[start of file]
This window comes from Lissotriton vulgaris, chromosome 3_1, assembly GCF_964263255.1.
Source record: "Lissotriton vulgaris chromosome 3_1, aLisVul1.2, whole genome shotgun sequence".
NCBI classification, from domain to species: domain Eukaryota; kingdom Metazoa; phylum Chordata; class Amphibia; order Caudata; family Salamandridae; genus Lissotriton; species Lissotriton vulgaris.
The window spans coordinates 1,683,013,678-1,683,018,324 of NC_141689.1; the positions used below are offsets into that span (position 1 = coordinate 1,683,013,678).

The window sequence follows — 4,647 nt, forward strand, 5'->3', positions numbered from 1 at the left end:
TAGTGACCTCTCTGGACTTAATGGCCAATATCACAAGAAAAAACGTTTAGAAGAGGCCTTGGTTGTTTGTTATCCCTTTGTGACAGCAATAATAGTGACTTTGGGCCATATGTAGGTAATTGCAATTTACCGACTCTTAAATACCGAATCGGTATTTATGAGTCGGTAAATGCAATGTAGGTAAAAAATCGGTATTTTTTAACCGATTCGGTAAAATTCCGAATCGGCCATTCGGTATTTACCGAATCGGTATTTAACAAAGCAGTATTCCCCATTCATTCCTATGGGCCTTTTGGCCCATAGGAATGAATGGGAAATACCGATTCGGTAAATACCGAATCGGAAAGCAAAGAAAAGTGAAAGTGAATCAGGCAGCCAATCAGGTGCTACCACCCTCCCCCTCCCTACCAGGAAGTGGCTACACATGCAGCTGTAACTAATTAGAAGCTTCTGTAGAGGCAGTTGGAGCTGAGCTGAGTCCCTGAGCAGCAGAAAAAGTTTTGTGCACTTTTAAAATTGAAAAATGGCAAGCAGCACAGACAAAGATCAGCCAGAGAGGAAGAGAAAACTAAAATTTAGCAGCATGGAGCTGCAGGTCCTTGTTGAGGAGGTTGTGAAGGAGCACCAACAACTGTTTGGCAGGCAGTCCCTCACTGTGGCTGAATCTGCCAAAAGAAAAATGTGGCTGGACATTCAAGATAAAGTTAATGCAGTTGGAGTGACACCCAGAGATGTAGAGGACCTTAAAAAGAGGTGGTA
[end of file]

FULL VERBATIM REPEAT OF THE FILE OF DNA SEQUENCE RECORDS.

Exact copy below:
This window comes from Lissotriton vulgaris, chromosome 3_1, assembly GCF_964263255.1.
Source record: "Lissotriton vulgaris chromosome 3_1, aLisVul1.2, whole genome shotgun sequence".
NCBI classification, from domain to species: domain Eukaryota; kingdom Metazoa; phylum Chordata; class Amphibia; order Caudata; family Salamandridae; genus Lissotriton; species Lissotriton vulgaris.
The window spans coordinates 1,683,013,678-1,683,018,324 of NC_141689.1; the positions used below are offsets into that span (position 1 = coordinate 1,683,013,678).

The window sequence follows — 4,647 nt, forward strand, 5'->3', positions numbered from 1 at the left end:
TAGTGACCTCTCTGGACTTAATGGCCAATATCACAAGAAAAAACGTTTAGAAGAGGCCTTGGTTGTTTGTTATCCCTTTGTGACAGCAATAATAGTGACTTTGGGCCATATGTAGGTAATTGCAATTTACCGACTCTTAAATACCGAATCGGTATTTATGAGTCGGTAAATGCAATGTAGGTAAAAAATCGGTATTTTTTAACCGATTCGGTAAAATTCCGAATCGGCCATTCGGTATTTACCGAATCGGTATTTAACAAAGCAGTATTCCCCATTCATTCCTATGGGCCTTTTGGCCCATAGGAATGAATGGGAAATACCGATTCGGTAAATACCGAATCGGAAAGCAAAGAAAAGTGAAAGTGAATCAGGCAGCCAATCAGGTGCTACCACCCTCCCCCTCCCTACCAGGAAGTGGCTACACATGCAGCTGTAACTAATTAGAAGCTTCTGTAGAGGCAGTTGGAGCTGAGCTGAGTCCCTGAGCAGCAGAAAAAGTTTTGTGCACTTTTAAAATTGAAAAATGGCAAGCAGCACAGACAAAGATCAGCCAGAGAGGAAGAGAAAACTAAAATTTAGCAGCATGGAGCTGCAGGTCCTTGTTGAGGAGGTTGTGAAGGAGCACCAACAACTGTTTGGCAGGCAGTCCCTCACTGTGGCTGAATCTGCCAAAAGAAAAATGTGGCTGGACATTCAAGATAAAGTTAATGCAGTTGGAGTGACACCCAGAGATGTAGAGGACCTTAAAAAGAGGTGGTA